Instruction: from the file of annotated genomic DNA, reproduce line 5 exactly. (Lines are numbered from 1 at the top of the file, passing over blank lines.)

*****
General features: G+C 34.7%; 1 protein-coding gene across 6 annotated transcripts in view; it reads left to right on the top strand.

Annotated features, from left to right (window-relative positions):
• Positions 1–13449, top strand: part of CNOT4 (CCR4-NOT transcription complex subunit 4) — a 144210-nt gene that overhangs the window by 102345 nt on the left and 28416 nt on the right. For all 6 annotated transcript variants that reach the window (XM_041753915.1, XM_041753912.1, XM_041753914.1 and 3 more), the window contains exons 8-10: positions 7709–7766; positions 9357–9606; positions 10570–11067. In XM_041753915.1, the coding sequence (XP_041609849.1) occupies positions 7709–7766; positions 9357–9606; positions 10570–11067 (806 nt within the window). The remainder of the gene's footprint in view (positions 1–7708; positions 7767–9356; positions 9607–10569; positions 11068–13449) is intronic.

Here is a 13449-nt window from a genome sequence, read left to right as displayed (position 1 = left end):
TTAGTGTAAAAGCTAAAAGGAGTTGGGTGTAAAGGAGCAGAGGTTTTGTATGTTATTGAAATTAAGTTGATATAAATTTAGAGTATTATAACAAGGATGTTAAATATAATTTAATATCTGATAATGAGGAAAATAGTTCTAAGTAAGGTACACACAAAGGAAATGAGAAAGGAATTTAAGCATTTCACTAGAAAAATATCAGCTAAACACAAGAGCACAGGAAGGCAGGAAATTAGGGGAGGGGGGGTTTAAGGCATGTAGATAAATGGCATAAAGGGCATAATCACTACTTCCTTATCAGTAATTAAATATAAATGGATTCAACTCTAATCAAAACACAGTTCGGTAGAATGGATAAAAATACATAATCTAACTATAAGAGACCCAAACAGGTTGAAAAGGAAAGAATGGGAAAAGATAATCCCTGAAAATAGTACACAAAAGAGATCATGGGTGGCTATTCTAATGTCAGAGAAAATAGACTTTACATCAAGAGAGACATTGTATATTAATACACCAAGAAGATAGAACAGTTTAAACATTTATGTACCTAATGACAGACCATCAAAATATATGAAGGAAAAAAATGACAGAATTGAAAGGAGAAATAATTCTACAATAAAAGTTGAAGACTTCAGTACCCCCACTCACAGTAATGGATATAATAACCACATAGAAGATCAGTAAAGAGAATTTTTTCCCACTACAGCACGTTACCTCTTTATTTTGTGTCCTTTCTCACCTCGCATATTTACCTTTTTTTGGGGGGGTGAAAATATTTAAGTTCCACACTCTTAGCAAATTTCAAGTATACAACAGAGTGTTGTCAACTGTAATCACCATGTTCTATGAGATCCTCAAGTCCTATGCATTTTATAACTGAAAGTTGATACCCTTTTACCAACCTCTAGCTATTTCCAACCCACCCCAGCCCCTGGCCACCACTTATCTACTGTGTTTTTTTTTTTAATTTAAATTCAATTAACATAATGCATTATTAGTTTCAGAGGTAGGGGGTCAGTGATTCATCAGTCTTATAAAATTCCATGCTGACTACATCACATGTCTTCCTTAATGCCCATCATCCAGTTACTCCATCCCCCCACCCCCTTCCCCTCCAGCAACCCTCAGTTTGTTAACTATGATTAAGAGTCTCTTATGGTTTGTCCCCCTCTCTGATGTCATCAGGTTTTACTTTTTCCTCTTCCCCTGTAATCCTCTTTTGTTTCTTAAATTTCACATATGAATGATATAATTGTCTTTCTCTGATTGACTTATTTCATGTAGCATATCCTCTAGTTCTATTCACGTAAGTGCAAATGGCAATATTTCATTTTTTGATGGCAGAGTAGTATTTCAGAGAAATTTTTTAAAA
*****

TTAGTGTAAAAGCTAAAAGGAGTTGGGTGTAAAGGAGCAGAGGTTTTGTATGTTATTGAAATTAAGTTGATATAAATTTAGAGTATTATAACAAGGATGTTAAATATAATTTAATATCTGATAATGAGGAAAATAGTTCTAAGTAAGGTACACACAAAGGAAATGAGAAAGGAATTTAAGCATTTCACTAGAAAAATATCAGCTAAACACAAGAGCACAGGAAGGCAGGAAATTAGGGGAGGGGGGGTTTAAGGCATGTAGATAAATGGCATAAAGGGCATAATCACTACTTCCTTATCAGTAATTAAATATAAATGGATTCAACTCTAATCAAAACACAGTTCGGTAGAATGGATAAAAATACATAATCTAACTATAAGAGACCCAAACAGGTTGAAAAGGAAAGAATGGGAAAAGATAATCCCTGAAAATAGTACACAAAAGAGATCATGGGTGGCTATTCTAATGTCAGAGAAAATAGACTTTACATCAAGAGAGACATTGTATATTAATACACCAAGAAGATAGAACAGTTTAAACATTTATGTACCTAATGACAGACCATCAAAATATATGAAGGAAAAAAATGACAGAATTGAAAGGAGAAATAATTCTACAATAAAAGTTGAAGACTTCAGTACCCCCACTCACAGTAATGGATATAATAACCACATAGAAGATCAGTAAAGAGAATTTTTTCCCACTACAGCACGTTACCTCTTTATTTTGTGTCCTTTCTCACCTCGCATATTTACCTTTTTTTGGGGGGGTGAAAATATTTAAGTTCCACACTCTTAGCAAATTTCAAGTATACAACAGAGTGTTGTCAACTGTAATCACCATGTTCTATGAGATCCTCAAGTCCTATGCATTTTATAACTGAAAGTTGATACCCTTTTACCAACCTCTAGCTATTTCCAACCCACCCCAGCCCCTGGCCACCACTTATCTACTGTGTTTTTTTTTTTAATTTAAATTCAATTAACATAATGCATTATTAGTTTCAGAGGTAGGGGGTCAGTGATTCATCAGTCTTATAAAATTCCATGCTGACTACATCACATGTCTTCCTTAATGCCCATCATCCAGTTACTCCATCCCCCCACCCCCTTCCCCTCCAGCAACCCTCAGTTTGTTAACTATGATTAAGAGTCTCTTATGGTTTGTCCCCCTCTCTGATGTCATCAGGTTTTACTTTTTCCTCTTCCCCTGTAATCCTCTTTTGTTTCTTAAATTTCACATATGAATGATATAATTGTCTTTCTCTGATTGACTTATTTCATGTAGCATATCCTCTAGTTCTATTCACGTAAGTGCAAATGGCAATATTTCATTTTTTGATGGCAGAGTAGTATTTCAGAGAAATTTTTTAAAA